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Norfolk Admirals' forward Kris Versteeg
was acquried from Providence on Feb. 3rd
for forward Brandon Bochenski.

Lindsay Kramer | correspondent
Feb 12, 2007, 12:00 PM EST

There weren’t a lot of jersey numbers available for rookie forward Kris Versteeg when he was traded to the Norfolk Admirals earlier this month.

The No. 10 jersey that he wore as a member of the Providence Bruins before the Feb. 3 swap belonged to Admirals captain Craig MacDonald. But No. 23 was free, as was No. 27.

Of course, No. 27 belonged to the player for whom Versteeg was traded, forward Brandon Bochenski, one of the best snipers in the AHL. Versteeg insists he’s not in awe of anyone’s shadow, but he decided to sidestep the issue and leave No. 27 on the shelf. So No. 23 it was.

“I came here and I wanted to be my own player,’’ Versteeg said. “I don’t have any pressure.’’

Somewhere, Admirals coach Mike Haviland is grinning. The first thing that he has tried to impress upon his precocious young scorer is that while he will take Bochenski’s place on the roster, he isn’t striding in his skates on the ice.

“We told him he’s going to fit in with our young guys here,’’ Haviland said. “He’s his own person. He’s here to be Kris. That’s it.’’

And that’s likely enough.

Versteeg, a fifth-round pick by Boston in the 2004 draft, is third among all AHL rookies with 50 points. That type of production will help compensate for the loss of Bochenski, who was second in the AHL with 33 goals.

But the trade has more tentacles than just the exchange of one scorer for another. Norfolk has clawed to the top of the East Division on the strength of an offense that’s tallied 203 goals, second-most in the AHL. At one time, Norfolk boasted one of the AHL’s best lines in Bochenski, Troy Brouwer and Martin St. Pierre. But Brouwer is in Chicago and Bochenski is gone. So Versteeg has been tossed the challenge of jumping onto a speeding train while at the same time getting the responsibility to make sure it doesn’t lose steam.

Haviland doesn’t see any issues with that. Bochenski was a finisher, pure and simple. Versteeg, the coach said, is a little more complete, a player who can create and finish.

“I heard he was a real good all-around player, (with) very good skill, and competes,’’ Haviland said. “He certainly is crafty and fits in well with some of the guys we have.’’

The transition period should be a quick one. The 5-foot-10, 179-pound Versteeg recorded an assist in his first game with Norfolk, on Feb. 7.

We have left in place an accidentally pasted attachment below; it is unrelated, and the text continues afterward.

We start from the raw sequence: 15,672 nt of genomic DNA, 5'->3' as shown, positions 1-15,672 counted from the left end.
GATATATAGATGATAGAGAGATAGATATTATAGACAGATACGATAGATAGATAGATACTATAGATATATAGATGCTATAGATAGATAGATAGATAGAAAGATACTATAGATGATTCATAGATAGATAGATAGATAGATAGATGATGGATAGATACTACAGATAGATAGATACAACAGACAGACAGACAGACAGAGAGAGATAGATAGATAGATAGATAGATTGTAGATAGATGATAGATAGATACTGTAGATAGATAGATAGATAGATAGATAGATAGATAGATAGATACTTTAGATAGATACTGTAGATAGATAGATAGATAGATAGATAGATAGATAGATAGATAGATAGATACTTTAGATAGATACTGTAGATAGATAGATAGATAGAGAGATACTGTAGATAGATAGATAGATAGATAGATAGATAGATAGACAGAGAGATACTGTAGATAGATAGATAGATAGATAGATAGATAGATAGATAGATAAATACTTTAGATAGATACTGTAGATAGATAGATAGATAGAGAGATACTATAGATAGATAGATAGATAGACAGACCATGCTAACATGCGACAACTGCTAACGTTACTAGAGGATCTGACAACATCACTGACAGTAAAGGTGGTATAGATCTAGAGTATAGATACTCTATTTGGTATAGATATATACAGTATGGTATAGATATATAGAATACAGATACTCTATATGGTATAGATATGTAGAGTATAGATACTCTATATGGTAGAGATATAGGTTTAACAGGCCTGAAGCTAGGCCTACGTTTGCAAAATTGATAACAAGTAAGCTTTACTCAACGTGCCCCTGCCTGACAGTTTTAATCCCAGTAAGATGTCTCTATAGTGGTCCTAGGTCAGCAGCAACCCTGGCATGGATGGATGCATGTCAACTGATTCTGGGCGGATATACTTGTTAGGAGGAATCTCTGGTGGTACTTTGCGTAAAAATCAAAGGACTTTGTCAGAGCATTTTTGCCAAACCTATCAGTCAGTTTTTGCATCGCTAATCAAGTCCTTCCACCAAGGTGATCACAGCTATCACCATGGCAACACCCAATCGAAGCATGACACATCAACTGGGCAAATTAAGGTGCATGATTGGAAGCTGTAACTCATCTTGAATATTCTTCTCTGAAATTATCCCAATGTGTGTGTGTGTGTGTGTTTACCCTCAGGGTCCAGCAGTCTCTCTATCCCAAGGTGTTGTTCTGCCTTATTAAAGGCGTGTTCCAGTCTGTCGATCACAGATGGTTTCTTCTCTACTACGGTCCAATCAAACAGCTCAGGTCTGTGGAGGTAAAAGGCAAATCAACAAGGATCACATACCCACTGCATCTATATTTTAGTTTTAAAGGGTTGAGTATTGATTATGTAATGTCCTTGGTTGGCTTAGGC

“You just have to keep your feet moving, make teams double-guess on their (defensive) decisions,’’ Versteeg said. “Playing with a lot of great offensive players (in Norfolk), it’s definitely going to help. Hopefully, I can come in and contribute right away.’’

Of course, he was an immediate impact player in Providence, and that didn’t guarantee him anything but a ticket out of town. Versteeg was on the team bus traveling to a game in Manchester when Bruins coach Scott Gordon called him to the front to tell him about the trade.

“I didn’t know if it was a joke or for real,’’ Versteeg said. “Obviously, it was for real.’’

And maybe a little surreal. Versteeg, naturally, was scratched for the game. He then took the bus ride back to Providence sitting amid a group of players who went from friends to potential opponents somewhere between highway markers. Gordon, whom Versteeg credited for giving him a chance, called him up for a chat.

“We just had a good conversation about my time here. I thanked him for everything he did,’’ Versteeg said. “I loved it there. All of a sudden, everything changes in a split second and you’re sideswiped by it. I guess you can’t get too comfortable. That’s what I learned.’’

Ah, but Versteeg has known that for awhile. That’s why he’s so good. As a youngster, Versteeg was a lightly regarded player. Ask him how many teams he was cut from as a youth, and he rattles off a list that requires all the digits on one hand and then calls the other hand out of the bullpen.

Versteeg would get mad, for sure. Then he would play street hockey and furiously practice both fundamentals and dazzle. He worked his way to a solid career with Lethbridge and then Red Deer of the WHL.

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